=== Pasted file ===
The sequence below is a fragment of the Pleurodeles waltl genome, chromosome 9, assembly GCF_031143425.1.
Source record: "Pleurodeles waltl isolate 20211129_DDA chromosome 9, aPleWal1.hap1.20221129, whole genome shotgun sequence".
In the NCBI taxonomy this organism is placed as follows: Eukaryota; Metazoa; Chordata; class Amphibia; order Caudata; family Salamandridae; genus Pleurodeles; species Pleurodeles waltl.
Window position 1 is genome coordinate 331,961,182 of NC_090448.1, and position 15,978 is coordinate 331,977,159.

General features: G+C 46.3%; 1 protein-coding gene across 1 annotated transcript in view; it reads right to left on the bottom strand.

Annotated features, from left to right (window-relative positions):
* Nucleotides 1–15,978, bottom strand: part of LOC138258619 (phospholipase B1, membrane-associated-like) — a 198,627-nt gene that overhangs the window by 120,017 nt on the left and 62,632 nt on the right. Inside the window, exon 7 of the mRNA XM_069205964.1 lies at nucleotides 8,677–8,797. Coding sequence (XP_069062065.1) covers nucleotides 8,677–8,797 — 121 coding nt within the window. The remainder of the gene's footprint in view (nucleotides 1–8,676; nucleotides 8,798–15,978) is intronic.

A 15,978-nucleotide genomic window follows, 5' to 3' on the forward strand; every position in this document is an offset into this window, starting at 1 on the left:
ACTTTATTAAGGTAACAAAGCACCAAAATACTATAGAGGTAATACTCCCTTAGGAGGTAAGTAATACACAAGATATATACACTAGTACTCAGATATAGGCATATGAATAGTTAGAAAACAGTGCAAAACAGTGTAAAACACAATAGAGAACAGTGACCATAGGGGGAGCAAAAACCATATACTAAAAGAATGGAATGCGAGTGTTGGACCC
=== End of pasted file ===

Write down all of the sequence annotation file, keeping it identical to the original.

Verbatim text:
The sequence below is a fragment of the Pleurodeles waltl genome, chromosome 9, assembly GCF_031143425.1.
Source record: "Pleurodeles waltl isolate 20211129_DDA chromosome 9, aPleWal1.hap1.20221129, whole genome shotgun sequence".
In the NCBI taxonomy this organism is placed as follows: Eukaryota; Metazoa; Chordata; class Amphibia; order Caudata; family Salamandridae; genus Pleurodeles; species Pleurodeles waltl.
Window position 1 is genome coordinate 331,961,182 of NC_090448.1, and position 15,978 is coordinate 331,977,159.

General features: G+C 46.3%; 1 protein-coding gene across 1 annotated transcript in view; it reads right to left on the bottom strand.

Annotated features, from left to right (window-relative positions):
* Nucleotides 1–15,978, bottom strand: part of LOC138258619 (phospholipase B1, membrane-associated-like) — a 198,627-nt gene that overhangs the window by 120,017 nt on the left and 62,632 nt on the right. Inside the window, exon 7 of the mRNA XM_069205964.1 lies at nucleotides 8,677–8,797. Coding sequence (XP_069062065.1) covers nucleotides 8,677–8,797 — 121 coding nt within the window. The remainder of the gene's footprint in view (nucleotides 1–8,676; nucleotides 8,798–15,978) is intronic.

A 15,978-nucleotide genomic window follows, 5' to 3' on the forward strand; every position in this document is an offset into this window, starting at 1 on the left:
ACTTTATTAAGGTAACAAAGCACCAAAATACTATAGAGGTAATACTCCCTTAGGAGGTAAGTAATACACAAGATATATACACTAGTACTCAGATATAGGCATATGAATAGTTAGAAAACAGTGCAAAACAGTGTAAAACACAATAGAGAACAGTGACCATAGGGGGAGCAAAAACCATATACTAAAAGAATGGAATGCGAGTGTTGGACCC